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Ngā Wiki o Matariki at Hastings District Libraries

Web Page 2For more details on the events and actvities Hastings District Libraries have for Matariki, visit our Events page here or pick up a guide in the library.

Matariki signals a time of change and growth embodied in the stars
Tupuānuku, Tupuārangi, Ururangi

Matariki descends during the Tangaroa nights of Hakiharatuara – 2 June 2021.

These are the most sacred nights commemorating and remembering the year that has been, and especially those whose souls are aboard Uruao Ngā Puna Ariki – Te Waka o Tamarereti. The new year itself commences on 11 June with the sighting of the first moon (tirea) of Pipiri.
The last two years Hastings District Libraries celebrated the stars Pohutukawa, Hiwa-i-te-rangi, Matariki, Waitī, Waitā and Waipuna-ā-rangi. This year when Puangarua moves during the Tangaroa nights of Pipiri when Matariki rises on 2 July, we will celebrate the stars Tupuānuku, Tupuārangi, and Ururangi.

Tupuānuku is the star associated with food grown in the ground from Papatūānuku.

Tupu meaning to grow, sprout or originate,’ for seedlings or buds.Nuku is the shortened version of Papatūānuku the earth mother and wife of Ranginui the sky father from which all living things originate. Their sons Rongo-ma-Tāne, atua of cultivated food, Haumia-tiketike, atua of uncultivated food and Tāne-mahuta contribute to the wellbeing of tāngata by providing gifts to build whare, waka, kākahu, rongoā and kai.

There are spiritual and cultural protocols of kawa and tikanga to follow which acknowledges the whakapapa mauri and mana of all living things.

Tupuārangi is the star associated with food that comes from the sky, for it was Ranginui who married Papatūānuku.

Tane-mahuta atua of the ngahere (forest, bush), where manu (birds), kereru (pigeon) and titi (mutton bird) were harvested in large numbers, cooked and then preserved in their own fat. A diverse range of foods were consumed: fruits, berries, juices, leaves, fungus, even Te aitanga pepeke (insects) like the kēkerewai (small green beetle) that nestled upon the mānuka flowers.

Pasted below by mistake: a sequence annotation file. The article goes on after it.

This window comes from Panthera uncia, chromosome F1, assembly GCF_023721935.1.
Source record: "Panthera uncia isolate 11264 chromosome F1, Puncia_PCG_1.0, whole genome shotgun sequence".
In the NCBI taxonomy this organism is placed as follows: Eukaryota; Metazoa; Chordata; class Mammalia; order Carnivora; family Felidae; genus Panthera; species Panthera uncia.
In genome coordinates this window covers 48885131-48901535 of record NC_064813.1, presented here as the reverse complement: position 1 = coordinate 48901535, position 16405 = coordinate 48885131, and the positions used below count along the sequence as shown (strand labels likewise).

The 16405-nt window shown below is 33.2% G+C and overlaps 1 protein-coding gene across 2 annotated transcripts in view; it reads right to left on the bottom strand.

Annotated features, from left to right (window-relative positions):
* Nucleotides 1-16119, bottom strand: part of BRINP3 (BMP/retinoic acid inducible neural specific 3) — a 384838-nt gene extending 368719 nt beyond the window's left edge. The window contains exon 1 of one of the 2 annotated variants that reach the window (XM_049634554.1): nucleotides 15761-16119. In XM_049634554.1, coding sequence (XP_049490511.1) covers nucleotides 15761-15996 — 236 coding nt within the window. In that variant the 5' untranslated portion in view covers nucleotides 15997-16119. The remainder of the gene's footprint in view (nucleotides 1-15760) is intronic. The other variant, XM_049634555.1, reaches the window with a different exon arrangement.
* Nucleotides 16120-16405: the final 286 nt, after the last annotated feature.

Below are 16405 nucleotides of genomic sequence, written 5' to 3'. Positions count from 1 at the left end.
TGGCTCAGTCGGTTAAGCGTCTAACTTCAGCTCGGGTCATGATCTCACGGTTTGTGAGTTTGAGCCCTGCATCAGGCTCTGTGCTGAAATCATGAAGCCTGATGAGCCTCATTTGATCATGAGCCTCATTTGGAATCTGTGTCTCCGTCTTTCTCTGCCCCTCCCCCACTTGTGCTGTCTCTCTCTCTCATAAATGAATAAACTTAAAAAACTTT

As with many other cultures, the sharing of kai and celebration were special.Māori would take note of how these stars influenced the coming season as survival depended on correctly identifying the signals.

Ururangi: Uru, meaning west wind or north-west wind, is the star that determines the nature of the winds for the year.

Tūpuna travelled from Hawaiki, an impressive journey using knowledge of the sun, moon, stars and the strength of the wind. They followed the navigational paths of the birds and tides and eventually landed safely in Aotearoa.

Matariki stars support each other - Ururangi assists Tupuānuku and Tupuārangi. Seedlings, fungi spores, insects and birds harness the wind, establishing new areas to germinate and grow.

Manutukutuku are kites in the shape of a bird (manu).

It was believed that birds could carry messages between humans and gods. Understanding the strength and liveliness of Ururangi (wind star), the flight of manutukutuku came into play Legends were written, crops were guarded, battles were fought, boundaries marked and occasionally the manu were used as sails on waka. Throughout the Pacific kites were usually made with aute, the bark of the paper mulberry, which is also used to make tapa. In New Zealand, however, the paper mulberry doesn’t grow very well, so kites were usually made of raupō, cutty grass or flax. The frames of the kites were made from kareao, mānuka, or toetoe.

Te Wa Pakiwaitara - Storytime
Makerspaces
Bakers Club
Manutukutuku Workshop
Ephemeral Art
Appi Haora
Whakarongo Mai Storytime Pakeke

Hastings

Monday 10.00am - 5.30pm
Tuesday 9.00am - 7.00pm
Wednesday 9.00am - 5.30pm
Thursday 9.00am - 7.00pm
Friday 9.00am - 5.30pm
Saturday 10.00am - 4.00pm
Sunday 1.00pm - 4.00pm

Havelock North

Monday 10.00am - 5.30pm
Tuesday 9.00am - 5.30pm
Wednesday 9.00am - 5.30pm
Thursday 9.00am - 5.30pm
Friday 9.00am - 5.30pm
Saturday 10.00am - 4.00pm
Sunday CLOSED

Flaxmere

Monday 10.00am - 5.30pm
Tuesday 9.00am - 5.30pm
Wednesday 9.00am - 5.30pm
Thursday 9.00am - 5.30pm
Friday 9.00am - 5.30pm
Saturday 10.00am - 4.00pm
Sunday CLOSED

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